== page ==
Rewards Management: The Basis of Performance Management

A Holistic Approach to Performance Management

This article proceeds under the premise that performance by employees on the job needs to be assessed on a holistic basis. For all of you who are aspiring to make a name for themselves in the corporate world, you need to remember that corporates judge you based on on job performance and the demeanor that you display. While the former is easy to understand as it relates to delivering consistent, repeatable, and accurate results, the latter is sometimes taken for granted.

In other words, the attitude that you show on the job, your communication skills, your leadership abilities, the levels of motivation, and finally, the ability to articulate the big picture are secondary bases of performance. What this means is that you cannot simply think that delivering lines of code, or meeting sales targets alone is enough in the real world. The other attributes are equally important and as studies done on emotional intelligence show, the ability to empathize with others, motivate and lead others, and the ability to rise to the occasion are determinants of job performance.

Rewards for Performance

The previous section set the context for a holistic approach towards performance management. If we now consider the rewards structure for such performance, we find that the performance as determined by the above parameters needs to be rewarded appropriately.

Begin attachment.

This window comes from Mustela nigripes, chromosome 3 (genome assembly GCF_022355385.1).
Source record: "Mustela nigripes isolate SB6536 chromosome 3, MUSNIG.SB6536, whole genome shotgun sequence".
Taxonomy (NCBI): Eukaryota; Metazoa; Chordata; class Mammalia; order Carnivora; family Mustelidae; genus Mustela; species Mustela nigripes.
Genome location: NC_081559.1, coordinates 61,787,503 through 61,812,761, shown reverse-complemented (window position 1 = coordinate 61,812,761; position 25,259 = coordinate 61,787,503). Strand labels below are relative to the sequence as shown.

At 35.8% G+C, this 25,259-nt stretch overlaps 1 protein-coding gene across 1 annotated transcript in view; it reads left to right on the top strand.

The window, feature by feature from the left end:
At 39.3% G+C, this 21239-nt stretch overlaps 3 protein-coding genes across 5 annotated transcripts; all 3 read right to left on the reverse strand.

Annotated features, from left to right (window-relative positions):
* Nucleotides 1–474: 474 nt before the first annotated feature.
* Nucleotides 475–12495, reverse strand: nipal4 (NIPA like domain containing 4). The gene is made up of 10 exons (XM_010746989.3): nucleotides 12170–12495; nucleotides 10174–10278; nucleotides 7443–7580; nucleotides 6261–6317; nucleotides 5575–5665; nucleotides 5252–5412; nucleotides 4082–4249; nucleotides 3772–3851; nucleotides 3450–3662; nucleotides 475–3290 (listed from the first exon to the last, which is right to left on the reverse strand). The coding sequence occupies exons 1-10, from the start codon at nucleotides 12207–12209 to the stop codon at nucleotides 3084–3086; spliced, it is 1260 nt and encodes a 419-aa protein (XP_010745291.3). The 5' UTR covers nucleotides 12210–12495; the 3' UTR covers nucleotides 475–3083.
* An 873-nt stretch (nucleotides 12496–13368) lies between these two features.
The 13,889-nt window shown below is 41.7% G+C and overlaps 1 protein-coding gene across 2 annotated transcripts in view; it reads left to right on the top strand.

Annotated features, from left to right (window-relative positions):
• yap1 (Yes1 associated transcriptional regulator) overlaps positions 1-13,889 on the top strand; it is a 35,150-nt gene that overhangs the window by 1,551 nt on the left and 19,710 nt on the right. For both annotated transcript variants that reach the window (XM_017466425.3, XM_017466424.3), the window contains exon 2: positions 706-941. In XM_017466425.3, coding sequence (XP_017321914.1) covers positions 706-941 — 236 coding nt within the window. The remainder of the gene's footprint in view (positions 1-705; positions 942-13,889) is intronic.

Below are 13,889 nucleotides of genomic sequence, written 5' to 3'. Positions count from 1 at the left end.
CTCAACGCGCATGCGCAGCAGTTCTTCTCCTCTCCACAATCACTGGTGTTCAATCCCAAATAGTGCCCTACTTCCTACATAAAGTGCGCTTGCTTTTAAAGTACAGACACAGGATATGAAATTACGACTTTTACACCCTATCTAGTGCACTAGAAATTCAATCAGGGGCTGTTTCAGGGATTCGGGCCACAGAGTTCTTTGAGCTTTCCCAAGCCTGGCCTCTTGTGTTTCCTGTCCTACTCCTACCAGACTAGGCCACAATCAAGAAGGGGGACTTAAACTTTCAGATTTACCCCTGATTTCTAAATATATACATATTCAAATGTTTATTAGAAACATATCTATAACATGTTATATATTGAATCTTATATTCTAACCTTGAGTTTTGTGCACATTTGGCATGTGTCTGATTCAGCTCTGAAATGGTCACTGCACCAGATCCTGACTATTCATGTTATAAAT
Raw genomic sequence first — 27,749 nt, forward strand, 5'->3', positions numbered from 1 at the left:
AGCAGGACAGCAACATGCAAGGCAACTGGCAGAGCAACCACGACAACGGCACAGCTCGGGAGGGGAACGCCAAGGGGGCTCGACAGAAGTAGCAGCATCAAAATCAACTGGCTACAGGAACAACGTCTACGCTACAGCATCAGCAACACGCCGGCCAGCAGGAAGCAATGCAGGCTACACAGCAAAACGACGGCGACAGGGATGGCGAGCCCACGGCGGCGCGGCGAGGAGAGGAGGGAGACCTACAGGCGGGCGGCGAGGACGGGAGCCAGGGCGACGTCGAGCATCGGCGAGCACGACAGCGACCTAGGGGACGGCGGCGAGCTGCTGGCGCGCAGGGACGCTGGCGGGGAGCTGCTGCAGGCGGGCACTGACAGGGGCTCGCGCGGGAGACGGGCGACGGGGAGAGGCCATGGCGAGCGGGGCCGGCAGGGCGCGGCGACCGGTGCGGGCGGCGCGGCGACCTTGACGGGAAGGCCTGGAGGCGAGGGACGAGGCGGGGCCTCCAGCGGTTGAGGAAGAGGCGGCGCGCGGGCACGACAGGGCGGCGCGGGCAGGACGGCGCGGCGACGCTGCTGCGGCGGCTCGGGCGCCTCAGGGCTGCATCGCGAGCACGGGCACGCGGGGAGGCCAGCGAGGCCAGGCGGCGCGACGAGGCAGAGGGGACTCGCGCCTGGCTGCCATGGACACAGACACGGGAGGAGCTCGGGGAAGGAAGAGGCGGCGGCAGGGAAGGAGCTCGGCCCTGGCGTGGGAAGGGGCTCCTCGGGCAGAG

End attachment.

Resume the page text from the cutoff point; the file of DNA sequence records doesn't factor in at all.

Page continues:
In other words, the appraisal at the end of the performance cycle has to translate into grades that reflect the basket of attributes described above.

An ideal reward system would be made of financial and non-financial measures that include bonuses, pay hikes, and non-financial measures like perquisites and benefits that can be converted to monetary values but are inherently rewarding in a non-monetary sense. This means that companies ought to take a holistic approach towards performance and not merely based on narrow results, which without the presence of soft skills and emotionally intelligent behavior would lead the company nowhere.

Rewards should be unbiased and non-discriminatory

Often, it is the case that superiors have favorites among the employees and this leads them to reward those favorites and discriminate against those who are not in their good books. As mentioned above, truly excellent companies inculcate an organizational culture that is non-discriminatory, unbiased, and free from prejudice and harassment. Hence, the reward structure in these organizations follows the principles of fairness, justice, and equity. Of course, in many companies, the tendency to play politics and have favorites is too hard to resist for many. Therefore, without getting into idealistic notions, it has to be mentioned that unless companies evolve reward systems that are at least consistent with basic fair play principles, their organizational cultures would be better off in the longer term.

Final Thoughts

Before concluding this article, one has to reiterate that the reward system must motivate rather than depress the employees and studies have shown that most employees leave organizations because of their immediate bosses. To phrase it differently, attrition is because employees leave bosses rather than companies. Hence, the reward systems must be devised in a manner where the immediate boss does not have final say and instead, 360-degree feedback and escalation mechanisms are available to the employees.

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